The Meat Puppets “On The Rise”

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December 1, 2007


Hello to all of my indie rock kindred spirits! It’s Andy Gesner and the staff from HIP Video Promo, and today, we’re thrilled to bring you the latest clip from one of the indispensable alternative-rock bands of the last three decades. The Meat Puppets are many things – Arizona music legends, stylistic pioneers who broadened the possibilities of punk, acknowledged favorites of Kurt Cobain, and formidable concert performers. But above all, Curt and Cris Kirkwood have always been ace songwriters, and no history of American independent music is complete without a chapter on the Puppets’ influence on grunge, weirdo folk-rock, neo-psychedelia, and twisted punk. Consider this: The Meat Puppets were among the few underground Eighties favorites who did not compromise their sound or approach at all when they moved to a major label and widespread acceptance in the Nineties. They didn’t have to: the music world had come to them.

Rise To Your Knees, the latest album from the seminal trio, reunites the Kirkwood brothers after a decade apart and finds the pair recapturing the spontaneous magic of their early recordings. Rise may sound as warm and accessible as their ’94 hit Too High To Die, but the courageous songwriting here echoes the classics Meat Puppets IIand Up On The Sun. Those were the albums that gave shape to the “cowpunk” movement – which has since splintered into a dozen subgenres all deeply indebted to The Meat Puppets – and spawned countless imitators. They also established Curt Kirkwood as one of the legitimate guitar originals of the period, and functioned as a showcase for his unconventional skills. The elder Kirkwood lets it rip on Rise To Your Knees, tearing into tracks like “Light The Fire” and “Vultures” with renewed energy and purpose.

“On The Rise”, on the other hand, is a reflective track – the Puppets at their semi-acoustic best. Over a loose but propulsive beat by drummer Ted Marcus, Kirkwood sings sardonically about consumer culture and the illusory empowerment it offers. Both Kirkwood brothers have always had terrific senses of humor; here, they’ve turned their wit against the shopping-mall consciousness to great effect. But there’s also something very sad about the track, and it’s that ambivalence that director Roboshobo (Mates Of State, Blood Brothers, Hot Hot Heat) explores in his brilliant animated video.

The “On The Rise” clip follows the travels of a circus performer and human cannonball whose desire to shoot for the stars – and the lovely woman hanging out on the moon – is his spectacular undoing. He sees her before her star-scaling act, and she captures his heart; later, as he attempts to make himself presentable in his trailer, he calculates his usual distance and realizes he’ll never achieve escape velocity. Luckily (or unluckily?), the devil is listening, and in exchange for his soul, the human cannonball is given the ability to soar past the planets. His accuracy, however, leaves something to be desired: as his dream girl in the lunar crescent reaches out to him, he streaks right past her, and into a terrifying monkey’s mouth waiting in the heavens. Roboshobo (the pen-name of the talented Robert Shober) fills his palette with cool blues and deep blacks, and maintains a deliciously somber tone throughout. Even the elephants in the sideshow look penned in, doomed, dream-haunted. Every frame points toward the tragic conclusion, and when it comes, it’s every bit as heartbreaking – and amusing – as the Kirkwoods’ infectious song.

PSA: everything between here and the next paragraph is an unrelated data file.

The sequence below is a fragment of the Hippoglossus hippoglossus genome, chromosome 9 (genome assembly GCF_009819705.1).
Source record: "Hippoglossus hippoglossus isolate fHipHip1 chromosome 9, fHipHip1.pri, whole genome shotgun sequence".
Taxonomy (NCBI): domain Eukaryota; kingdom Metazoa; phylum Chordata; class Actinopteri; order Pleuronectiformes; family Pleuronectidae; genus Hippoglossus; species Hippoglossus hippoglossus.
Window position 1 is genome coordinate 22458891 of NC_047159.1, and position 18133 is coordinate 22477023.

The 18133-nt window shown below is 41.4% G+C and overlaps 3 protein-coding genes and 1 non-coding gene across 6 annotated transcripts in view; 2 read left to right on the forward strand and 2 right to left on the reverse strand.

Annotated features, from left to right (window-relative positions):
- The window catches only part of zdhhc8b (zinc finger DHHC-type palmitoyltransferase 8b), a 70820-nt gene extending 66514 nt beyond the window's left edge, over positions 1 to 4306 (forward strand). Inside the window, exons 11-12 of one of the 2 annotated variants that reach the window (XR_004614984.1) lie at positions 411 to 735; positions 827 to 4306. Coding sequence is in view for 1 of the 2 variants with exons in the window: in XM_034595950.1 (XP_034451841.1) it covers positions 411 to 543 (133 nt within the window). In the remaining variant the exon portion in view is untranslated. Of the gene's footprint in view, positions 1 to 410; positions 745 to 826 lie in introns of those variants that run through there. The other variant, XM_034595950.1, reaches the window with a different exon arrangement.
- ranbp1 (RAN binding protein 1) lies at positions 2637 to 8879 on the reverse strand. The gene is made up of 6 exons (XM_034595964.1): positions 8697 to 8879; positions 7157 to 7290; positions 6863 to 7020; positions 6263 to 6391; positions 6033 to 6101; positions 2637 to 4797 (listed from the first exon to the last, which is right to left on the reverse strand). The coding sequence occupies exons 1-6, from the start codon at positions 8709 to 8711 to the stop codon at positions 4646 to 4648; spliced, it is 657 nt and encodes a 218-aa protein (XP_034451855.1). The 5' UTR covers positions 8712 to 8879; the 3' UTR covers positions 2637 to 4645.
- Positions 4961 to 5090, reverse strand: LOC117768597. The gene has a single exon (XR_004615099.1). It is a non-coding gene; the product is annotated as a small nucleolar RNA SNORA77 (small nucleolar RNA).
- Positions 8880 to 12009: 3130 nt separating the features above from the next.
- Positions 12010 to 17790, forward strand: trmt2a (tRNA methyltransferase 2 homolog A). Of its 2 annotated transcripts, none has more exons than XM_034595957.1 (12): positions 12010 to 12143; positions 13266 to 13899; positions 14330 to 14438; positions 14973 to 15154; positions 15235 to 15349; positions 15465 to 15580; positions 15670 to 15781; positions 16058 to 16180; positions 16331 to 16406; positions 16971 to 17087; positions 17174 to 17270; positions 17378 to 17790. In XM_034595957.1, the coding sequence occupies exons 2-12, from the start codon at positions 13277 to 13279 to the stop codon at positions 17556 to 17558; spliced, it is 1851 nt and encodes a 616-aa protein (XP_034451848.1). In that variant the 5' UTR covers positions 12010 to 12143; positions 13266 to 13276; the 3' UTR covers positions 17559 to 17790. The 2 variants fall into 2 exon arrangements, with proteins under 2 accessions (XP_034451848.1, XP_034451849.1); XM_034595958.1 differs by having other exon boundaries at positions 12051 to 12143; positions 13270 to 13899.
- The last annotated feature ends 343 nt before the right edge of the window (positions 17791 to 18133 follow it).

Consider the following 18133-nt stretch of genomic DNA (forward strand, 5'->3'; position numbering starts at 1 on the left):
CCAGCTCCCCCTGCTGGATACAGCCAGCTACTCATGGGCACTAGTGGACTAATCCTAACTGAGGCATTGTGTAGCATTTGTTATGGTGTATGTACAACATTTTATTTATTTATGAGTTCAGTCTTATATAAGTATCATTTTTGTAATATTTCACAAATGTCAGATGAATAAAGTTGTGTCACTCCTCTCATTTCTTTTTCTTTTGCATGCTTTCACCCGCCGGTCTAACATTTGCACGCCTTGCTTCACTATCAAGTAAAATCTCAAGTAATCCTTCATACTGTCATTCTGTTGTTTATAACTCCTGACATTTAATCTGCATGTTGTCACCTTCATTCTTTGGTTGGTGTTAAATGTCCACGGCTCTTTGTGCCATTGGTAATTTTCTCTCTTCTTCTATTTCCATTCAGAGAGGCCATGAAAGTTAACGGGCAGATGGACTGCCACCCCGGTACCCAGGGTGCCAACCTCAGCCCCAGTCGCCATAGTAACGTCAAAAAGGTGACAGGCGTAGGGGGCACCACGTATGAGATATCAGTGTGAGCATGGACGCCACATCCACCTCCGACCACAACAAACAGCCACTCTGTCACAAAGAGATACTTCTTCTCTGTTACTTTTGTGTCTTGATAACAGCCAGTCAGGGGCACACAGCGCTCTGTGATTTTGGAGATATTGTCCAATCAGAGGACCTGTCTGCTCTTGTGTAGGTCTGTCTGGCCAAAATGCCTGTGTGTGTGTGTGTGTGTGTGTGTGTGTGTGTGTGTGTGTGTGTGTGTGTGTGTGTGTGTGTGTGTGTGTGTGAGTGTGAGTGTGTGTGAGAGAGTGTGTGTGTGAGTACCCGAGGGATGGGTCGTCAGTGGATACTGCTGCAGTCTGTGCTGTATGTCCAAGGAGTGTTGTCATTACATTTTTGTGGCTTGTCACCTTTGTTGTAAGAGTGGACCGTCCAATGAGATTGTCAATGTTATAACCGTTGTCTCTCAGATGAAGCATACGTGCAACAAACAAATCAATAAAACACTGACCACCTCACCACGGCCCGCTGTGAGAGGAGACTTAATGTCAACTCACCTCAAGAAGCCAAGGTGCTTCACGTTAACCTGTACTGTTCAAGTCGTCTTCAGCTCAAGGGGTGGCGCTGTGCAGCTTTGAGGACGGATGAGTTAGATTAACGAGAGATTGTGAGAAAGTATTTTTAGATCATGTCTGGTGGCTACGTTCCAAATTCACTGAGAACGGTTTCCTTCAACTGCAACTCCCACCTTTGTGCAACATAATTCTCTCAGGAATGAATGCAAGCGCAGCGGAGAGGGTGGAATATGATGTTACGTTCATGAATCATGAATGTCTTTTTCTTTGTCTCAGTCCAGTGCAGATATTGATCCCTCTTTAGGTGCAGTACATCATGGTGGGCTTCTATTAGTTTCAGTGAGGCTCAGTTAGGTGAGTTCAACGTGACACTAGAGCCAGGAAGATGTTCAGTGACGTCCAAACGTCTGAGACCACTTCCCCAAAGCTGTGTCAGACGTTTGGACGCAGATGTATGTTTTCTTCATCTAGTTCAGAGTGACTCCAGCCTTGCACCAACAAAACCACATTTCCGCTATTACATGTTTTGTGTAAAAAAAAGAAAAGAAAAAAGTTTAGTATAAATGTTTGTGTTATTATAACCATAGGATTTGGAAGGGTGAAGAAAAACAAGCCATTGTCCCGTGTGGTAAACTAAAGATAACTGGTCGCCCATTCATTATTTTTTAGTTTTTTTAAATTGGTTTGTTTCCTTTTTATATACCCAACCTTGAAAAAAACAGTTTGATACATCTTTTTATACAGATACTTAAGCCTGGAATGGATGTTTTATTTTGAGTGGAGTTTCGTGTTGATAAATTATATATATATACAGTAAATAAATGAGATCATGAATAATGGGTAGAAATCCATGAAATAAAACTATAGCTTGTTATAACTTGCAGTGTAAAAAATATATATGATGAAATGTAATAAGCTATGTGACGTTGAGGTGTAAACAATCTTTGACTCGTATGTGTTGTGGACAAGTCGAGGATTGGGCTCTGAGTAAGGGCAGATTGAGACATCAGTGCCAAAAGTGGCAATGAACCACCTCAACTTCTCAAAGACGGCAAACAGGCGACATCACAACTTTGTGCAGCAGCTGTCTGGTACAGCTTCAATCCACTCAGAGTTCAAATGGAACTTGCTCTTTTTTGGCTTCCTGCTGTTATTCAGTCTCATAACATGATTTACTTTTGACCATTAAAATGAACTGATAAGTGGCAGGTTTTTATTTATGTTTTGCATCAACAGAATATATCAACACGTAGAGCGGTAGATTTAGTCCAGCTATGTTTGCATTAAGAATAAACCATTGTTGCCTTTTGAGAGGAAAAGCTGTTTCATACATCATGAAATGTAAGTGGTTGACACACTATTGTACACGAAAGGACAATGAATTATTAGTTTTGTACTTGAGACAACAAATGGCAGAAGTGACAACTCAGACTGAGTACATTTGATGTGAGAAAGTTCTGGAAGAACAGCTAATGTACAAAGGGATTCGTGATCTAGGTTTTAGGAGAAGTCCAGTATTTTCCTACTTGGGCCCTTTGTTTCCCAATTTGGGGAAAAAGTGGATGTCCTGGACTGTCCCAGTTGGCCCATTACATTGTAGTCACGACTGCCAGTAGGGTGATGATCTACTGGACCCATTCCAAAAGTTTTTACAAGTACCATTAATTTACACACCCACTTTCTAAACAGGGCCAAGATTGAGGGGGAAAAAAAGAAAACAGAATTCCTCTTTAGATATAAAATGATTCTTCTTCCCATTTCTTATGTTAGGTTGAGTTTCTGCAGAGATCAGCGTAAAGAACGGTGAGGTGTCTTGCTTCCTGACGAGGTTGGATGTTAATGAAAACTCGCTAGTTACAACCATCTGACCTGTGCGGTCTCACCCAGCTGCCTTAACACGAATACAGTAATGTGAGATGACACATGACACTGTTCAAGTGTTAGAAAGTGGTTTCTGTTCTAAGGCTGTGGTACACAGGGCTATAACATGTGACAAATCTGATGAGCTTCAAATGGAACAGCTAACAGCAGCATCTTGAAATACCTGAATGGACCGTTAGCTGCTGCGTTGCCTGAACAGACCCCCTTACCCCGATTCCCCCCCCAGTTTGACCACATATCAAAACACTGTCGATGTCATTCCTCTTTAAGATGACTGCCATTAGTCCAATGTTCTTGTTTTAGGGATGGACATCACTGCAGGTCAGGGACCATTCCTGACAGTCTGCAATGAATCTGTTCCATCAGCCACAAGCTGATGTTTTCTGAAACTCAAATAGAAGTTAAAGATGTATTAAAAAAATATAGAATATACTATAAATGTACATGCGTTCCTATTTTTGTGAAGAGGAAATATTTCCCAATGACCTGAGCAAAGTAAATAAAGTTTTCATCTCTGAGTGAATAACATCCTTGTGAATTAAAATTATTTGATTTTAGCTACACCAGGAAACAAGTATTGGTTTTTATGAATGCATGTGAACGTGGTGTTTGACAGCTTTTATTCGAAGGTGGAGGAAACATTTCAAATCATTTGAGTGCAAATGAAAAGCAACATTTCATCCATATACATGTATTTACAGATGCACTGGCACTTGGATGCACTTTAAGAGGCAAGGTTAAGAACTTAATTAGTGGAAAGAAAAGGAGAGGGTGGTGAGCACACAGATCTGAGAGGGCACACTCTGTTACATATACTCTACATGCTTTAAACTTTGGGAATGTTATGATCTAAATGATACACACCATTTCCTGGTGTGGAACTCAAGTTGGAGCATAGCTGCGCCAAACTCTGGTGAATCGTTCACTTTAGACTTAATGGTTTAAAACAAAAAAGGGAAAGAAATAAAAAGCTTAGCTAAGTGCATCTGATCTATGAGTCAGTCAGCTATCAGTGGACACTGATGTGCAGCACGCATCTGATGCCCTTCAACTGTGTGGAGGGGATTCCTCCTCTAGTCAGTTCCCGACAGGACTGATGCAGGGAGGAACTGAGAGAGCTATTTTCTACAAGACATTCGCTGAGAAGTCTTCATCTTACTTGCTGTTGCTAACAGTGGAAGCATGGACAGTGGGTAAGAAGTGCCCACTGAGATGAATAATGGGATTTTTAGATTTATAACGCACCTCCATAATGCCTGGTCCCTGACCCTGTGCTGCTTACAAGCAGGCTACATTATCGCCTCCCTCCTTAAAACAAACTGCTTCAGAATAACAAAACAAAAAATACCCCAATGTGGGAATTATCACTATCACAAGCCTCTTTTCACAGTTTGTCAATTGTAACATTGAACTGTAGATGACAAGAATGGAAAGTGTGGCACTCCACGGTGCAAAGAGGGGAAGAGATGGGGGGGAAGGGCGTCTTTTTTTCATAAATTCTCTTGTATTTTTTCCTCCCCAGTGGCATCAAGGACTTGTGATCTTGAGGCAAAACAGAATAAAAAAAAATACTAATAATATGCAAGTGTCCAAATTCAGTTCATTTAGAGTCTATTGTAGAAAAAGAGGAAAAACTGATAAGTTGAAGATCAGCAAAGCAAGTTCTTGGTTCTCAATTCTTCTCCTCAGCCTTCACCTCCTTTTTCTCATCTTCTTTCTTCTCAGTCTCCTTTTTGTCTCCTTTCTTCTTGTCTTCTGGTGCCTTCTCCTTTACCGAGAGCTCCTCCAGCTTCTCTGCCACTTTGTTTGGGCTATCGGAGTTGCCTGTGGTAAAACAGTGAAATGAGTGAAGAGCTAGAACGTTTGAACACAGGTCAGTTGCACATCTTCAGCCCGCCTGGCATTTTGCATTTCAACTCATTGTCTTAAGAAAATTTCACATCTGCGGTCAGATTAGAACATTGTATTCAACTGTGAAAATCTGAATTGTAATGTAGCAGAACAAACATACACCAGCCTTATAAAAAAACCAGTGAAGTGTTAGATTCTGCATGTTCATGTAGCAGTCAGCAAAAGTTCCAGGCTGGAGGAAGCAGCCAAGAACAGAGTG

It is a true honor and pleasure for all of us to be given the opportunity to be a part of The Meat Puppets promotional team, and we want to thank Brandon Phillips and the entire Anodyne Records crew for all of their hard work. We can’t think of a better label than Anodyne to truly embrace the indie rock spirit of The Meat Puppets. They’ve been kind enough to set us up with plenty of copies of Rise To Your Knees for all of your on-air giveaway needs, so please don’t hesitate to be in touch if you’d like to get your hands on some. If you need more info, call Andy Gesner at 732-613-1779 or e-mail us at /a>. You can also visit or to find out more about The Meat Puppets.

Visit Anodyne Records Visit The Meat Puppets
Visit Anodyne Records Visit The Meat Puppets